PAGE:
The Environmental Protection Agency, with approval from President Barack Obama, has ruled that carbon dioxide is a pollutant that endangers human health or welfare under the Clean Air Act and, therefore, must be regulated. Environmentalists hope  the government will tackle the pollutant with new legislation or regulation by EPA; but many experts don't expect EPA to ever slap restrictions on emitters.
That's because they see the move mostly as a pressuring tactic  because Congress is expected to claim jurisdiction for regulating CO2 with a national emissions cap, not regulations, as part of any comprehensive climate package. But for the time being, the threat of Obama placing emissions regulations on power plants or refineries that spew CO2 into the atmosphere may be enough to put new pressure on Congress to set up a cap-and-trade system, pushing industries to make concessions at the bargaining table on Capitol Hill.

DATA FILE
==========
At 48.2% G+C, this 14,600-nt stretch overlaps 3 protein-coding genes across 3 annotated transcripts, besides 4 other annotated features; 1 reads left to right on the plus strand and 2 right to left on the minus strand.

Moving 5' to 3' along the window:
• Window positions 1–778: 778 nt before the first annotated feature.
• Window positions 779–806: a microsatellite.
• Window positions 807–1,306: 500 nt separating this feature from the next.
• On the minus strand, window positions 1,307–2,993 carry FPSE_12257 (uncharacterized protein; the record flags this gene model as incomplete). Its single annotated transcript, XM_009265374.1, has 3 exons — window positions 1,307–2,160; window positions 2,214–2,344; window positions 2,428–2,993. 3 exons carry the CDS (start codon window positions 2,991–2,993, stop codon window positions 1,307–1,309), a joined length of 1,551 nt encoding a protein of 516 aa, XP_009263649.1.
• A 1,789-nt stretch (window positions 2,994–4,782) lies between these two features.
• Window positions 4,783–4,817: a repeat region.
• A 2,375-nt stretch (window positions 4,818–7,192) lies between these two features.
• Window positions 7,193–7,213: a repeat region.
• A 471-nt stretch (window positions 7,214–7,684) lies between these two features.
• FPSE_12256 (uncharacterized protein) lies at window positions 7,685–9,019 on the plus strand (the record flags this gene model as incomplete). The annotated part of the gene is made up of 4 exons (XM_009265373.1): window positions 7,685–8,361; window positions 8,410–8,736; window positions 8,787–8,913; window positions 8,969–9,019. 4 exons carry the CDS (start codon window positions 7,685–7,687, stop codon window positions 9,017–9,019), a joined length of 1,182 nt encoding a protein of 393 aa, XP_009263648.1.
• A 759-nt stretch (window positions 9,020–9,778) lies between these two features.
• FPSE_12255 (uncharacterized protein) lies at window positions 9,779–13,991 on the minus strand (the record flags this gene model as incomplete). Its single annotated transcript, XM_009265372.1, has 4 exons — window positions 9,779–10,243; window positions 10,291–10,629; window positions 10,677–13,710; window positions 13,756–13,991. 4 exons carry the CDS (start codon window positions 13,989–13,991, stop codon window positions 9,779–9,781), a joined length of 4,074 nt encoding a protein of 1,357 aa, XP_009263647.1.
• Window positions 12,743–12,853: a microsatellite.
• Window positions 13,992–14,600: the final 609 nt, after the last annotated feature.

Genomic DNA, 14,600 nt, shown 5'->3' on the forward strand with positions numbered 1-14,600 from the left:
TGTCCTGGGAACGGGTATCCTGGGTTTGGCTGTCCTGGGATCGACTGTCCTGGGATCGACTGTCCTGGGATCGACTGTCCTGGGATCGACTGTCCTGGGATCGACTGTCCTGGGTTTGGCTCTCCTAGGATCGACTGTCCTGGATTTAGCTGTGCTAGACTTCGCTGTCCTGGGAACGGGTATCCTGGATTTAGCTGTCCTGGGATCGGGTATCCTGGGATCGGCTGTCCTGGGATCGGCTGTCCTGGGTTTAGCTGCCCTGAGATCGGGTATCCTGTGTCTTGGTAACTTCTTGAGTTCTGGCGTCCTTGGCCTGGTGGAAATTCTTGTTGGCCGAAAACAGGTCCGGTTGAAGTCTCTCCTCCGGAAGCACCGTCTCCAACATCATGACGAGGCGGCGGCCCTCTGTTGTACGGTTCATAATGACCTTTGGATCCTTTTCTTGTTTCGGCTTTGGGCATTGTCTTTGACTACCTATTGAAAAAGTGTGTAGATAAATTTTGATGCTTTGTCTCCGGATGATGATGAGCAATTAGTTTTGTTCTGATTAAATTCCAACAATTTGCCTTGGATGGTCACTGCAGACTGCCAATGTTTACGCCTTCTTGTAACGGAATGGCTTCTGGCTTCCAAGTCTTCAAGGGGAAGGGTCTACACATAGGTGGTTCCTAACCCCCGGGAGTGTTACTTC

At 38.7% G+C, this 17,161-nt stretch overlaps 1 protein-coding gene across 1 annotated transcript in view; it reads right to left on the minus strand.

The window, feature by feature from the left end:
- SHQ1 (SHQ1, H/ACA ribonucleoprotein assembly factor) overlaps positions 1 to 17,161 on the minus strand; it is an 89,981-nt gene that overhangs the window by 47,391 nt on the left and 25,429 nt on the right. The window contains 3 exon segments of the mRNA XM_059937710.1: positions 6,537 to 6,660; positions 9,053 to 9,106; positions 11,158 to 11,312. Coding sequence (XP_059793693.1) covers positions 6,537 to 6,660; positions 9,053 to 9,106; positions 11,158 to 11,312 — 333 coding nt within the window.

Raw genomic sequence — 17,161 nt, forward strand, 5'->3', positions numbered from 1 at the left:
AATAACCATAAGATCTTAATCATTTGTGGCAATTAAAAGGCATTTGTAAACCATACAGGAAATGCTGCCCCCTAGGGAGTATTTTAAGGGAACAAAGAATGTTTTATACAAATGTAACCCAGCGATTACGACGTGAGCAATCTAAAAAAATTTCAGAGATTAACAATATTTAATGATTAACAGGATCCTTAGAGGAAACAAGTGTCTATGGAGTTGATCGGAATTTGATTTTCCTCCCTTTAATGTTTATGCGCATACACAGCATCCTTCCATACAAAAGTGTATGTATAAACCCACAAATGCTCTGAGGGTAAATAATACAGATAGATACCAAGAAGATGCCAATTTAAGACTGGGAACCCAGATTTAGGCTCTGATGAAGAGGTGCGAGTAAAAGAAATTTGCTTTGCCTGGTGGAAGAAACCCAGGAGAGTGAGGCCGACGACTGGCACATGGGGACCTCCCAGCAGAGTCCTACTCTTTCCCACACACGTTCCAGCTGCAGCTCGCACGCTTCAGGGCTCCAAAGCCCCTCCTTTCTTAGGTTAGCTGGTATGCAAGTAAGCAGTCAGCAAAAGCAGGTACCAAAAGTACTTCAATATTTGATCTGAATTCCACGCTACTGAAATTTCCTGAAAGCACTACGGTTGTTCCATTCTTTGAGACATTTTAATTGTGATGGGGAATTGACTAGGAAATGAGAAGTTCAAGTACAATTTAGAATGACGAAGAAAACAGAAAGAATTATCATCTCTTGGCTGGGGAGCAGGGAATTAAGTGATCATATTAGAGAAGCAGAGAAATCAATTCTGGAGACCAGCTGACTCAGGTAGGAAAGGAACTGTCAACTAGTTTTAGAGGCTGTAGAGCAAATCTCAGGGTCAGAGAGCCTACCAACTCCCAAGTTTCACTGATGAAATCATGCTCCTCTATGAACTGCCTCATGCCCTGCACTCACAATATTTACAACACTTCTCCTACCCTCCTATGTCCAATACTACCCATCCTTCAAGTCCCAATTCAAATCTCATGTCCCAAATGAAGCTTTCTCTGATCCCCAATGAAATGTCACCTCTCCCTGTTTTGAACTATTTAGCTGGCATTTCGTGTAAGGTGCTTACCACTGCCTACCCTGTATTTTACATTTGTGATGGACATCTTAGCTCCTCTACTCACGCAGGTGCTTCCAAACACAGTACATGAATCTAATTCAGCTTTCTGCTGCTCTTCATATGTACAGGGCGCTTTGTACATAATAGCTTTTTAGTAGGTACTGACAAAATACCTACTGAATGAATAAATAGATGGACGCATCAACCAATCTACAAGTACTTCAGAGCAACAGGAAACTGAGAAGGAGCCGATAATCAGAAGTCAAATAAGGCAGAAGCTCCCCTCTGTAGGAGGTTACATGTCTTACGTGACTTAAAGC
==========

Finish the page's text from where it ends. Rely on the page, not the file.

The announcement kicks off a multiyear process of public comment, review, and, likely, lawsuits. Details from EPA after the jump.
From a fact sheet on the proposal:
What was the Administrator’s rationale for issuing this Proposal?
With this proposal, the Administrator is responding to the April 2007 Massachusetts v. EPA Supreme Court decision, in which the court found that greenhouse gases are air pollutants under the Clean Air Act. The Court held that the Administrator must determine whether or not emissions of greenhouse gases from new motor vehicles cause or contribute to air pollution which may reasonably be anticipated to endanger public health or welfare, or whether the science is too uncertain to make a reasoned decision.
It is the Administrator’s judgment that the total body of scientific evidence compellingly supports her proposal that greenhouse gases threaten both public health and welfare. The Administrator reached this conclusion after considering both current and projected future effects of climate change and after considering the full range of risks and impacts to public health and welfare occurring within the United States. The Administrator believes that the effects within the United States by themselves warrant this judgment. The Administrator also considered the scientific evidence concerning risks and impacts occurring outside the United States, including risks and impacts that can affect people in the United States, and finds that they provide further support for this finding.